While there are many more Apache projects that we could pull into the mix, this short list provides us with a sufficiently robust web service engine complete with a security and reliability framework. Although this project set provides sufficient functionality, it does not represent a cohesive platform. There is a significant amount of work that application developers and system administrators will need to do in order to deploy, connect, configure, and maintain this framework. Next, we will explore how to pull this together into a comprehensive enterprise service platform.

WSO2 Application Server

The Apache web service software outlined above offers solid SOA infrastructure capabilities. What it fundamentally lacks, however, is the concept of a comprehensive platform that is versioned, deployed, configured, administered, and supported collectively. This is where WSO2, the web services "oxygen tank," comes into play (see Figure 1). WSO2 takes release builds from major Apache SOA/WS projects (including those identified above), assembles them into a cohesive framework, wraps them with an intuitive web-based GUI, and simplifies the entire process of deployment and server management.

Figure 1. WSO2 (Click to enlarge.)

Although WSO2 offers several compelling solutions, we will focus our attention on the Web Services Application Server (WSAS). WSAS is open source (under the Apache license) and openly developed on wsas-java-dev at wso2.org. WSAS supports all of the service standards outlined earlier (plus a lot more) through the incorporation of the Axis2 modules identified earlier. WSAS comes in two flavors, one with an embedded Tomcat server (standalone edition), and one that installs directly into an existing J2EE server environment (servlet edition). Installation and deployment of WSAS is a breeze regardless of which edition you select. In either case, you simply download the zip file, extract in the appropriate directory, and you are ready to go. Both editions come with excellent documentation in case you get lost or want to know more about how to administer and configure the server.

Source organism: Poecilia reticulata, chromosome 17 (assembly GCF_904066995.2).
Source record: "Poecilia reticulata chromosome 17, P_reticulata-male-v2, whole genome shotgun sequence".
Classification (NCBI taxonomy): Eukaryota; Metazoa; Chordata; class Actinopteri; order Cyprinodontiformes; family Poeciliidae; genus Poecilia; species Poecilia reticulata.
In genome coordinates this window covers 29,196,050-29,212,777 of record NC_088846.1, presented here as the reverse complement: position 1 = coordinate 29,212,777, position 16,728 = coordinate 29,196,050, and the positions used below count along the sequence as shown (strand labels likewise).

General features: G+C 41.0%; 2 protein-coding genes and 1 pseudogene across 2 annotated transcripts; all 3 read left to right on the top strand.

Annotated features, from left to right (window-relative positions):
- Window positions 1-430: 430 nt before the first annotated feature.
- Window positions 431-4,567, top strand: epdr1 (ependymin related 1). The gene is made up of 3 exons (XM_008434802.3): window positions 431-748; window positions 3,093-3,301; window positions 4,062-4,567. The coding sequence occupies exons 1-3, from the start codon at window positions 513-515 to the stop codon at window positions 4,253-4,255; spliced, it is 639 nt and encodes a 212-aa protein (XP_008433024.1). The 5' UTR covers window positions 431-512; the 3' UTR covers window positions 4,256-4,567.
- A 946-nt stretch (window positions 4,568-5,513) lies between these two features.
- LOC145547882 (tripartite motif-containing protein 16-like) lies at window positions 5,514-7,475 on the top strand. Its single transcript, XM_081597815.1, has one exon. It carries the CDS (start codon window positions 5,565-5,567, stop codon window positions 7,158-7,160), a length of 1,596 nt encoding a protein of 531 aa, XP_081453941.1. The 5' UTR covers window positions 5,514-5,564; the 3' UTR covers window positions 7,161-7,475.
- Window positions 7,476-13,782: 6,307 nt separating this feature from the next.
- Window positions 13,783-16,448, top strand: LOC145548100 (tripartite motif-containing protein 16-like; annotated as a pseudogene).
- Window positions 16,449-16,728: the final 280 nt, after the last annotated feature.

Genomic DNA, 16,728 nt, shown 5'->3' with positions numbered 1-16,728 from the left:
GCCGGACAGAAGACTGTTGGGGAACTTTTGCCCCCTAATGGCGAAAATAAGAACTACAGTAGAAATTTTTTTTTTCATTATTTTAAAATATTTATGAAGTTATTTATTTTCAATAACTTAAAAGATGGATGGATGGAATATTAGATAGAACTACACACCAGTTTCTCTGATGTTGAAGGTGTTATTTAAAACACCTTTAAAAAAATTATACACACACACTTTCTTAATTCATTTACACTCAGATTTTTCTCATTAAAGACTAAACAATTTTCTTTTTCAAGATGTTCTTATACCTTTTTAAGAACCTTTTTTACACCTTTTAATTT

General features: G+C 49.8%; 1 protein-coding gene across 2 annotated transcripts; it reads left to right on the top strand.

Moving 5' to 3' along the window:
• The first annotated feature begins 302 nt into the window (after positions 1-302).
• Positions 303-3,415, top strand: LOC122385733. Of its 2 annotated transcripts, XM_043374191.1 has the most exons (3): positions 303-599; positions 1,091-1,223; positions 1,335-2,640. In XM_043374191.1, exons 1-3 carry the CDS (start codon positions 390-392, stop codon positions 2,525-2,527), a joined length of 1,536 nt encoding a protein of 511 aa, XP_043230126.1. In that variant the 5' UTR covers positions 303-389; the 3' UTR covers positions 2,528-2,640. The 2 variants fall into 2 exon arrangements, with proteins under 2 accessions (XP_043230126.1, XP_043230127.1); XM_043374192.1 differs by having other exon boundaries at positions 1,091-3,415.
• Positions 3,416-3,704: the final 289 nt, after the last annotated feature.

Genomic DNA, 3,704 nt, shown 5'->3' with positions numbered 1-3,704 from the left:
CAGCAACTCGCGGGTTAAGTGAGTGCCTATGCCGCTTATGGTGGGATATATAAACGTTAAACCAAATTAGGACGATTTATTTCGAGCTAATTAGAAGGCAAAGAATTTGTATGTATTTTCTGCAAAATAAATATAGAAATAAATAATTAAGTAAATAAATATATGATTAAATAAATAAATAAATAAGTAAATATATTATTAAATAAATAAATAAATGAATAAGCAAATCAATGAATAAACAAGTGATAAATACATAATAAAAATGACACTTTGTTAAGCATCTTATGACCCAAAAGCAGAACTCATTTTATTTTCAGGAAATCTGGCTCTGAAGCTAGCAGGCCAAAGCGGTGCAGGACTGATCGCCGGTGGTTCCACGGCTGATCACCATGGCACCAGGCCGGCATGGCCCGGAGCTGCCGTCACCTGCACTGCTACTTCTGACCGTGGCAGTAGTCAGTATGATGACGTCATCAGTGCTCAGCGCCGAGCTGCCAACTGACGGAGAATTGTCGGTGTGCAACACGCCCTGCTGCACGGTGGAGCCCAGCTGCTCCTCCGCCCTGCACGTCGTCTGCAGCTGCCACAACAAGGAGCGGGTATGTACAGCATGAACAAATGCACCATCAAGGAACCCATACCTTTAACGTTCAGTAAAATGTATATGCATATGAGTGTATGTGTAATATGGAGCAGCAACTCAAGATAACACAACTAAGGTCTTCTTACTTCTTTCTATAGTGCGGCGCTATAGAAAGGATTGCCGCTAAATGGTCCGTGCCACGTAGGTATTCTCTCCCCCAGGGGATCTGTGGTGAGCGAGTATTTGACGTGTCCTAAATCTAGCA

Creating Your Services

The development of Axis2-compliant services is beyond the scope of this article (and is detailed nicely in various places all over the Web). You won't find the development process to be any different with WSAS. What is different, however, is the deployment, configuration, and ongoing management of services. WSAS abstracts administrators and developers from low-level XML configuration semantics and provides a convenient web-based GUI for service and module administration.

Making Your Services Secure and Reliable

Normally, service security would require that developers or deployers supply precise configuration details in services.xml and/or axis2.xml deployment descriptors. WSAS abstracts this level of detail and instead provides a web-based administrative GUI for enabling any available modules (rampart, rahas, and sandesha, in our case) either globally or at service operation level. Moreover, the WSAS administrative GUI generates a snazzy graphical view of the Axis2 handler flows (see Figure 2 below). This provides a visual representation of the message processing flows and allows you to graphically see what additional capabilities (such as security and reliability) you are enabling for your services, and where they will fit into the overall message flow.

Figure 2. Axis2 handler flows (Click to enlarge.)

Once you have enabled security and reliability for one or more services, you will need to configure your service clients to support the respective standards. To do this, you will use the Axis2 client API in concert with the other Apache modules outlined earlier. Although WSO2 does not offer convenience utilities to ease client development, it does ship with all of the client APIs and command-line tools that ship with Axis2. For more details, you can either refer to Axis2 documentation, the WSAS documentation, or both.

SOA Success with WSO2

With SOA and web services evolving and maturing so rapidly, demand for enterprise-grade services continues to rise. While various Apache projects offer support for the latest enterprise service standards such as WS-Security, WS-Trust, WS-SecureConversation, and WS-ReliableMessaging, they are developed as separate (albeit complementary) projects. Combine this with the lack of deployment and administrative support offered by this project, and it's no wonder that they are not used more widely in major enterprise deployments. WSO2's Web Services Application Server offers a compelling solution to the mix. From the combination of the solid functionality and standards-compliant implementations offered by these Apache projects with an intuitive service management platform, a robust platform emerges.